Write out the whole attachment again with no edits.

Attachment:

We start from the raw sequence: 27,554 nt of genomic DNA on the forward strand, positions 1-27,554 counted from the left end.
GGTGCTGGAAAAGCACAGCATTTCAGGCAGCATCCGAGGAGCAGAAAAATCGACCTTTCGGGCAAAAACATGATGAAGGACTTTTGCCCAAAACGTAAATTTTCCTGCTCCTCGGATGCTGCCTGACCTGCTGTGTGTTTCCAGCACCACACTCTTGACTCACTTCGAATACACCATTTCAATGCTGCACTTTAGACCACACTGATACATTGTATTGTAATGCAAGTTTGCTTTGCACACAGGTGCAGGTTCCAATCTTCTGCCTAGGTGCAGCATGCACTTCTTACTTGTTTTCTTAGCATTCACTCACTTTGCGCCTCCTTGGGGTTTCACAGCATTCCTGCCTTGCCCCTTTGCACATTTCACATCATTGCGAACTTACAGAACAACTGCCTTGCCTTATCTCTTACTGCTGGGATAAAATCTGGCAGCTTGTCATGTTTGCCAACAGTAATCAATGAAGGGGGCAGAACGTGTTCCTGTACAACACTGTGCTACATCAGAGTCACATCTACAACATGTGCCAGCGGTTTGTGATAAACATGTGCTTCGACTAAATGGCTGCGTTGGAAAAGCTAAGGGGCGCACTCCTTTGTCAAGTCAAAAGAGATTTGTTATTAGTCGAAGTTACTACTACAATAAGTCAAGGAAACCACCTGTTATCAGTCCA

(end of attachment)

We start from the raw sequence: 27,554 nt of genomic DNA on the forward strand, positions 1-27,554 counted from the left end.
GGTGCTGGAAAAGCACAGCATTTCAGGCAGCATCCGAGGAGCAGAAAAATCGACCTTTCGGGCAAAAACATGATGAAGGACTTTTGCCCAAAACGTAAATTTTCCTGCTCCTCGGATGCTGCCTGACCTGCTGTGTGTTTCCAGCACCACACTCTTGACTCACTTCGAATACACCATTTCAATGCTGCACTTTAGACCACACTGATACATTGTATTGTAATGCAAGTTTGCTTTGCACACAGGTGCAGGTTCCAATCTTCTGCCTAGGTGCAGCATGCACTTCTTACTTGTTTTCTTAGCATTCACTCACTTTGCGCCTCCTTGGGGTTTCACAGCATTCCTGCCTTGCCCCTTTGCACATTTCACATCATTGCGAACTTACAGAACAACTGCCTTGCCTTATCTCTTACTGCTGGGATAAAATCTGGCAGCTTGTCATGTTTGCCAACAGTAATCAATGAAGGGGGCAGAACGTGTTCCTGTACAACACTGTGCTACATCAGAGTCACATCTACAACATGTGCCAGCGGTTTGTGATAAACATGTGCTTCGACTAAATGGCTGCGTTGGAAAAGCTAAGGGGCGCACTCCTTTGTCAAGTCAAAAGAGATTTGTTATTAGTCGAAGTTACTACTACAATAAGTCAAGGAAACCACCTGTTATCAGTCCA